delicious beef noodles at Restoran Yean Kee
For dinner, we have our stomachs… I mean our eyes... set on Restoran Yean Kee’s beef noodles. Like Ghani, Goh Chuan Kian’s family has been serving beef noodles for three generations. As we’ve been warned that there’s usually a long queue waiting for these individually-prepared noodles, we decide to make our way there early.  The rice noodles come with sliced beef, tripe and tendons and are topped with chopped salted vegetables, peanuts, sesame seeds and secret sauces. The noodles are served dry, with a side bowl of delicious herbal soup.

As for dessert to round off the evening (no pun intended), we settled for bowls of warm tong yuen, glutinous rice balls filled with crushed peanuts!

Day Two

A selection of ancient ear diggers!
Hot local coffee with buttered toast dipped in soft-boiled eggs at Jack Lim’s busy Kluang Rail Café is a nostalgic way to start the second day of our jaw-gathon.  After polishing off plates of mee siam, mee rebus and nasi lemak, we walk around the shops in Jalan Mersing, stopping at Kwong Yik Sang cane furniture shop where we buy a beautiful, woven cane stool.  In Wing Tong Onn, a dusty old Chinese medicine hall, our friend Ling discovers made-in-China “ear diggers” and buys up the lot because they are so rare and fascinating! 

Curry Fish is a signature dish at Restoran Patam
After the invigorating walk, we are ready for lunch at Restoran Patam. The signature dishes here are curry fish, fried fish head, garlic herb chicken and steamed otak-otak.  Apart from these, its vegetable dishes like fried special beancurd, petai sambal, kangkong belacan and bittergourd stirfried in salted egg are also very agreeable.  Even though I’m not a fan of fish head, I must admit that the unique flavour of spices and curry leaves in this fried fish dish, keeps me nibbling.

Such a sumptuous meal needs serious working off, so we head for Air Hitam to browse around Claytan’s ceramic warehouse and the souvenir market while keeping an eye on the time. Happily, we manage to return to Kluang railway station in time to send our friends safely off to Singapore on the 6.40pm train.

Desserts-to-die-for at Barney's
Before we begin our drive back to Johor Baru, we drop in again at Barney’s western restaurant. Barney whips up Caesar Salad, deep-fried silverfish and grilled prawn with imperial stuffing for appetisers.

For the main course, it’s (wait for it!) exquisite wagyu beef which I savour seasoned only with salt and pepper. Saving the best for last, we indulge in desserts-to-die-for – chocolate brownies topped with vanilla ice-cream, rich chocolate cake and tiramisu spiked with a tinge of Kahlua.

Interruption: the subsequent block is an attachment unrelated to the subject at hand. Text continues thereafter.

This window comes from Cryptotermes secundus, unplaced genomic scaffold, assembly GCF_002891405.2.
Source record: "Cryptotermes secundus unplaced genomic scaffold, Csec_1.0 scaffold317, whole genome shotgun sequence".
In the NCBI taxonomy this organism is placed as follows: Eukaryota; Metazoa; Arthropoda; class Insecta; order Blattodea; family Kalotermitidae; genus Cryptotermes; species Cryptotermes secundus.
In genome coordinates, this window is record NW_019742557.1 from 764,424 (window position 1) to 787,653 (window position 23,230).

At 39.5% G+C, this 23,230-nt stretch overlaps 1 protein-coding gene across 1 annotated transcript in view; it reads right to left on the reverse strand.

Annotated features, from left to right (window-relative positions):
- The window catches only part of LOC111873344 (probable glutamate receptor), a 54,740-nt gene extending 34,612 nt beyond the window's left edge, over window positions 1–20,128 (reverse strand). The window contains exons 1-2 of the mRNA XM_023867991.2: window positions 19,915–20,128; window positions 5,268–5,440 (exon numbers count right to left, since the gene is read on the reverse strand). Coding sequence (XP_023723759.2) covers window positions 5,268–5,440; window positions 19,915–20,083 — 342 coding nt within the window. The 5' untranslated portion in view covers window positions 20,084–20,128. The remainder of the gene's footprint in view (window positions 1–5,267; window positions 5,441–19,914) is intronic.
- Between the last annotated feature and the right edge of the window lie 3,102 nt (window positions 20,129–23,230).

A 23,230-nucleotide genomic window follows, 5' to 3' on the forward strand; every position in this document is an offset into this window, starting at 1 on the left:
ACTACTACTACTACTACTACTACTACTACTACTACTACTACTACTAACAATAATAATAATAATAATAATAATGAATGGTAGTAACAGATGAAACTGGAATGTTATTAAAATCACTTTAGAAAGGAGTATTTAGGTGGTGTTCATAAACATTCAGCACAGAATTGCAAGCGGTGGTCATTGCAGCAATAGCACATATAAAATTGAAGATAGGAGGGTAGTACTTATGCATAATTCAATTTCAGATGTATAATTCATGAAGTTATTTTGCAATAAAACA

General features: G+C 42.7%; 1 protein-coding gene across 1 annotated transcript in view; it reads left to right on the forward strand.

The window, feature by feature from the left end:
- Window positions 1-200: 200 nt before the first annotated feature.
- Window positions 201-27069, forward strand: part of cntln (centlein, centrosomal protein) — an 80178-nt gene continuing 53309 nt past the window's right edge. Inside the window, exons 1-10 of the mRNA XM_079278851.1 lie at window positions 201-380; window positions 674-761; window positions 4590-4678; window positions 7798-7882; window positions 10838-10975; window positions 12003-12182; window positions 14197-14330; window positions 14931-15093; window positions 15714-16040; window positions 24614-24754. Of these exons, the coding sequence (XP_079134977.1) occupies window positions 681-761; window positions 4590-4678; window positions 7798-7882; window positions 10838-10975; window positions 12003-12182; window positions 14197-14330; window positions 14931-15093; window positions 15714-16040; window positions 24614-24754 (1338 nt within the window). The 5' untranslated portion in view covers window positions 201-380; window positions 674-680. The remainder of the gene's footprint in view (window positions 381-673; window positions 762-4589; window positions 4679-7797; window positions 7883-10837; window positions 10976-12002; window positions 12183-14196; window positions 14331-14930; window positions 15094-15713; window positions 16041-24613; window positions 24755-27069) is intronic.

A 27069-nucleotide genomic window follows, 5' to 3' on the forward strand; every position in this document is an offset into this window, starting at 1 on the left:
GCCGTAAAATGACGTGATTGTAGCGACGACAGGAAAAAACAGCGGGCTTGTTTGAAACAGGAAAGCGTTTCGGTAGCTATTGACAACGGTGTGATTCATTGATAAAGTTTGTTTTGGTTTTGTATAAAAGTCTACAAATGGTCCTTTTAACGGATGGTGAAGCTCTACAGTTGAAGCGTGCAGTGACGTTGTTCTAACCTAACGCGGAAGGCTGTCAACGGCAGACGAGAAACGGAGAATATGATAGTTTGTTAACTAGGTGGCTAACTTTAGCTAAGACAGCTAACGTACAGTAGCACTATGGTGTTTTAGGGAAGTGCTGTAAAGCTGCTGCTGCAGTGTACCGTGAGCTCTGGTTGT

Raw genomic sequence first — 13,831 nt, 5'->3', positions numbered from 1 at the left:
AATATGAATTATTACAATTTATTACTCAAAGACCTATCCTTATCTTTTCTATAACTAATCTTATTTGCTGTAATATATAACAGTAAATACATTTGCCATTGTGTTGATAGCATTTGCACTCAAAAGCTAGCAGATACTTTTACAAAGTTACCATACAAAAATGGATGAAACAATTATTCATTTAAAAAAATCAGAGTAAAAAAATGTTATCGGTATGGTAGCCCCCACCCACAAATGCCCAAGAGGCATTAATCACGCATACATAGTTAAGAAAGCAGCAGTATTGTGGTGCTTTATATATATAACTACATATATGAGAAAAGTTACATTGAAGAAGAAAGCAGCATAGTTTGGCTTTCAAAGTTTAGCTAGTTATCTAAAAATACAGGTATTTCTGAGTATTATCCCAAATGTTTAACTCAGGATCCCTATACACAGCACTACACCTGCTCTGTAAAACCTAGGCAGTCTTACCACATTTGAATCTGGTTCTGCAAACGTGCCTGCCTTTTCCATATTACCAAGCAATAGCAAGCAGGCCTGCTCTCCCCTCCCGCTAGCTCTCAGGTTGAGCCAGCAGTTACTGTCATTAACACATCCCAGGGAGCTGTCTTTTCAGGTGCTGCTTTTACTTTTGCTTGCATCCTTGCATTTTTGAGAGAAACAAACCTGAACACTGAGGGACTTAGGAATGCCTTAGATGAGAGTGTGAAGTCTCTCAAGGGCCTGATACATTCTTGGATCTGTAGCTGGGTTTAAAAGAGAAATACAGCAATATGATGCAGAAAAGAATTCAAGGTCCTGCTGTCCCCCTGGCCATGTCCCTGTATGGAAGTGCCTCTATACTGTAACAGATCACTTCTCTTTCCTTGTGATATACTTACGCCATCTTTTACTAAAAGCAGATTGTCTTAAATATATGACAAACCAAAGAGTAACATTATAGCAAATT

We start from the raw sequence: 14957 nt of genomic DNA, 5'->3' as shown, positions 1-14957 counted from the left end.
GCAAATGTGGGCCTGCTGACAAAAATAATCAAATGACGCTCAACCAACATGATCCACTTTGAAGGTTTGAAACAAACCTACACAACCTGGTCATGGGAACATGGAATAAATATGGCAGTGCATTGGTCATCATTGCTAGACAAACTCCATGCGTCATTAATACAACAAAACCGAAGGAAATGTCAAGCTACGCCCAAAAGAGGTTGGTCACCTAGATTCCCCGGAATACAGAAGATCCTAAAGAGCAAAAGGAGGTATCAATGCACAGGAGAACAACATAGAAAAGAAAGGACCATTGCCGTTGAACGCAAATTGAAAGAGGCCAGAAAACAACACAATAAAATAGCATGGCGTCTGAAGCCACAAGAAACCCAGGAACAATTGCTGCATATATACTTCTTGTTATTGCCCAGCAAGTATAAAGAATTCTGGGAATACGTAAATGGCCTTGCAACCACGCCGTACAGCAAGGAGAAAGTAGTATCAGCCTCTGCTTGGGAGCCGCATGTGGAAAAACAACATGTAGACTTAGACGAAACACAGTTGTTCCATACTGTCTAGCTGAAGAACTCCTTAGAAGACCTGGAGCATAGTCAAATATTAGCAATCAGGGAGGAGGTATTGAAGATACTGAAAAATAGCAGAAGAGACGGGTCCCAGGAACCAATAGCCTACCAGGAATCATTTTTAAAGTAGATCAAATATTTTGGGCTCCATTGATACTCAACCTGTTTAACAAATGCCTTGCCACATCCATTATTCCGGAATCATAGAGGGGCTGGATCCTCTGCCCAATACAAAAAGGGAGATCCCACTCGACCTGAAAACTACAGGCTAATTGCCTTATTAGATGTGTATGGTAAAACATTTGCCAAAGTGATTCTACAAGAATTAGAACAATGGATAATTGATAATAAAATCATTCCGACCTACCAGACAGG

How To Get There

For the full Kluang experience, hop on board the Keretapi Tanah Melayu (KTM) train. By road, take the North-South Highway. Exit at Air Hitam toll and turn right to Kluang town. Or take the scenic route from Johor Baru via Air Hitam for a 90km drive to Air Hitam with another 20-minute easy dual-carriageway drive to Kluang.

Fast Facts:

• Kluang Railway Coffeeshop: At Railway Station. Open from 6.30am to 12.30pm and from 2.30pm to 6pm daily except Thursdays.
• Kluang Rail Café: 33 Jalan Manggis. Open on Monday and Tuesday from 7am to 7pm and on Wednesday to Sunday from 7am to 10pm. Closed every third Monday.
• Restoran Yong He: Curry noodles. 1 Jalan Bidara 1, Taman Suria (off Jalan Niyor). Open from 7am to 2.30pm daily except Mondays.
• Restoran Yean Kee: Beef noodles. 4 Jalan Murni 1, Taman Murni. Open from 9am to 2pm and 5pm to 8.30pm. Closed Mondays.
• Restoran Patam: Spicy curry fish. 28A Jalan Lim Swee Sim, Taman Kluang Baru. Open from 11.30am to 3pm and from 5.30pm to 10.30pm. Closed on alternate Tuesdays.
• Ghani Kadir’s Cendol: Stall in Jalan Dato Kapitan Ahmad. Open daily from 9am to 7pm.
• Dessert: Glutinous rice dumplings. Unit A-88, Jalan Panggung Hawker Centre. Open from 9pm. Closed alternate Mondays.
• Barney’s: 5-6 Jalan Yayasan. Open from 11.30am to 10pm. Closed Wednesdays. Pork-free. Tel: 07-774 4992.
• Tong Huat Confectionery: 28-30 Jalan Cantik, Kluang.

This article was first published in The New Straits Times, Travel Times on 16 November 2009

No comments:

Post a Comment